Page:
Trades provide Spokane family hope, fill needed labor shortage

January 15, 2017 GMT

The recent turn of events left Shandrea Martin struggling for words.

“This is like, honestly, this is something we would never …”

She starts again. “We kind of figured we’d made the mistakes we’d made in our life and we would have to live a very humble, scraping-by life. It gave us a serious sense of hope.”

David Cook, Martin’s partner, graduated from Spokane Community Colleges’ pre-apprenticeship program in December. On Jan. 2, he packed his bags and headed to Othello, Washington, to work construction on a hospital project.

For Cook and Martin, former drug addicts and high school dropouts, the change couldn’t be starker. In Othello, Cook is making about $20 an hour. After four years, when he becomes a journeyman carpenter, he could make upward of $40, with benefits.

“I’m excited to be part of this at this time because I know there is this huge vacuum,” Cook said. “I’m in the right spot at the right time, and I’m the right guy.”

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Skilled labor is at a premium in Spokane and the region, said Cheryl Stewart, executive director of the Associated General Contractors of Washington. And the shortage only will get worse as an older generation retires.

“In the summer months you’re definitively seeing worker shortages,” Stewart said. “You’re going to see delays in projects. You are going to see fewer bids on projects.”

The list of trades that need workers is long: masons, truck drivers, iron workers, laborers, carpenters, operators.

By 2019, Washington will need 15,000 carpenters, 28,000 laborers and about 9,000 operators, Stewart said. Statewide, 70 percent of companies anticipate struggling to fill craft positions, according to a 2016 Associated General Contractors of America survey.

A $16.1 billion state transportation package passed in 2015 and a growing economy will only increase demand for skilled workers, Stewart said.

Evie Lawry, an apprenticeship consultant for the state Department of Labor and Industries, said the labor shortage in Washington is profound.

“Just recently, in the last 10 years, it’s hit us really hard,” Lawry said.

The scarcity of skilled workers can be blamed in part on a retiring generation, but Stewart points to a more fundamental cause.

“I think our biggest issue right now is perception – perception of the construction industry,” she said.

Years of pushing students to prepare for college, rather than go into workforce training, has cost the skilled labor pool, Stewart said. Most high school students don’t dream of being a carpenter, she said.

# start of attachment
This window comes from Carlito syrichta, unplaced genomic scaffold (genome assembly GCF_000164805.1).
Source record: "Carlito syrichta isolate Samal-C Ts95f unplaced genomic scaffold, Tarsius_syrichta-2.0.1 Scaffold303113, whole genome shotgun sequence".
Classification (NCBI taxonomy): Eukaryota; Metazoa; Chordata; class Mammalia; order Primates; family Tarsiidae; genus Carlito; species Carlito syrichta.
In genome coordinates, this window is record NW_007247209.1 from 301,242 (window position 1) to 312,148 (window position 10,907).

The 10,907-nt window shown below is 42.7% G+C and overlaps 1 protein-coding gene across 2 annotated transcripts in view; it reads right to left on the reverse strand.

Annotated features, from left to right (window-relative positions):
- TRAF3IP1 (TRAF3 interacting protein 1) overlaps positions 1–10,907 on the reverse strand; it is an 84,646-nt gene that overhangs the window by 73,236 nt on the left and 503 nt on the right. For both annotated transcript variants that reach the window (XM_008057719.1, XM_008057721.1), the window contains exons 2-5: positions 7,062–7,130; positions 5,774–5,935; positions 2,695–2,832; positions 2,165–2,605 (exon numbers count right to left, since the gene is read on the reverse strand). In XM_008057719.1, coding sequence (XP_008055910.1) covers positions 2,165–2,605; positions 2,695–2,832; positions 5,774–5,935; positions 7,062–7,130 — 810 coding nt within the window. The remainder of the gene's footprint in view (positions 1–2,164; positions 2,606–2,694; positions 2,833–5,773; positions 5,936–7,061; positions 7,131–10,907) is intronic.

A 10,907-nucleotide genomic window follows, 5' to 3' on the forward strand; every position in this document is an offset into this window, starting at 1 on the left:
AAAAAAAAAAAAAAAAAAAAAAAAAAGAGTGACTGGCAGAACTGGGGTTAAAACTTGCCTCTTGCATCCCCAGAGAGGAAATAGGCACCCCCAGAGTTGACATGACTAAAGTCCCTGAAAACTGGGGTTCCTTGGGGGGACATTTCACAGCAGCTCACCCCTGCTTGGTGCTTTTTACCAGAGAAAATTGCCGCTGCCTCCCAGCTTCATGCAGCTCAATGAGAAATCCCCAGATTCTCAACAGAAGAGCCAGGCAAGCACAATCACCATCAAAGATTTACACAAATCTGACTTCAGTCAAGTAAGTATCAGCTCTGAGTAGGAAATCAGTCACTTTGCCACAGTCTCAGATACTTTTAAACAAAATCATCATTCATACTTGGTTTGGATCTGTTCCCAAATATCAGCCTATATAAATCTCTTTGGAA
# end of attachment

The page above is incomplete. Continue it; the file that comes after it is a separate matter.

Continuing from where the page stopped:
Stewart recalled a high school counselor once telling her, “Construction is a career you end up in, not one you begin in.”

“It’s just this idea that everyone has to go to college and that’s a better way of life,” she said. “I don’t know that that’s true, honestly.”

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Erin Meuer, the instructor of the pre-apprenticeship program at SCC, said an apprenticeship is a good way to go because it’s meaningful work and pays well. People want to contribute, and seeing a building or a project that you worked on gives a sense of accomplishment, Meuer said.

Cook, her former student, is a perfect example. When he started the college program, Meuer said Cook, by his own admission, had only taken from society, never given back. But once he was in the program, he got serious and made huge changes.

“Literally in my career I’ve never seen somebody’s test scores change that much,” Meuer said.

And for someone who is driven and motivated, there is no limit to how much they can achieve in the trades, Stewart said.

“One of my past presidents is a journeyman mason,” she said. “He doesn’t have a college degree, but he owns a very successful company now.”

Apprenticeships aren’t just for carpenters and plumbers, said Matthew Erlich, a spokesman for the Department of Labor and Industries. Erlich said there is a focus on expanding apprenticeship programs into technology industries.

In 2015, the state received a $5 million federal grant to do just that. Last year, the state got a $2.7 million grant aimed at getting 600 new apprentices into health care, education and advanced manufacturing.

Across Washington there are 150 registered apprenticeship programs with more than 15,000 active apprentices.

“It is moving into the 21st century,” Erlich said. “Apprenticeship has been around for centuries, where you learn from a tradesperson. Now we’re moving into high tech.”

Todd Turner, the training director for Inland Empire Electrical Training Trust, sees apprentice programs as the perfect way to start a career. He wonders how many four-year university graduates make $30 an hour right out of school.

“That’s why a lot of people should be looking toward apprenticeships to make a living,” Turner said.

Martin, Cook’s partner, is considering enrolling in an apprenticeship program as well. And as Cook packed his bags for Othello, his 3-year-old son Cash grabs his father’s hardhat and puts it on.

“He’s always grabbing dad’s hardhat,” Martin said. “He tells people, ‘My dad is a struction worker.’ ”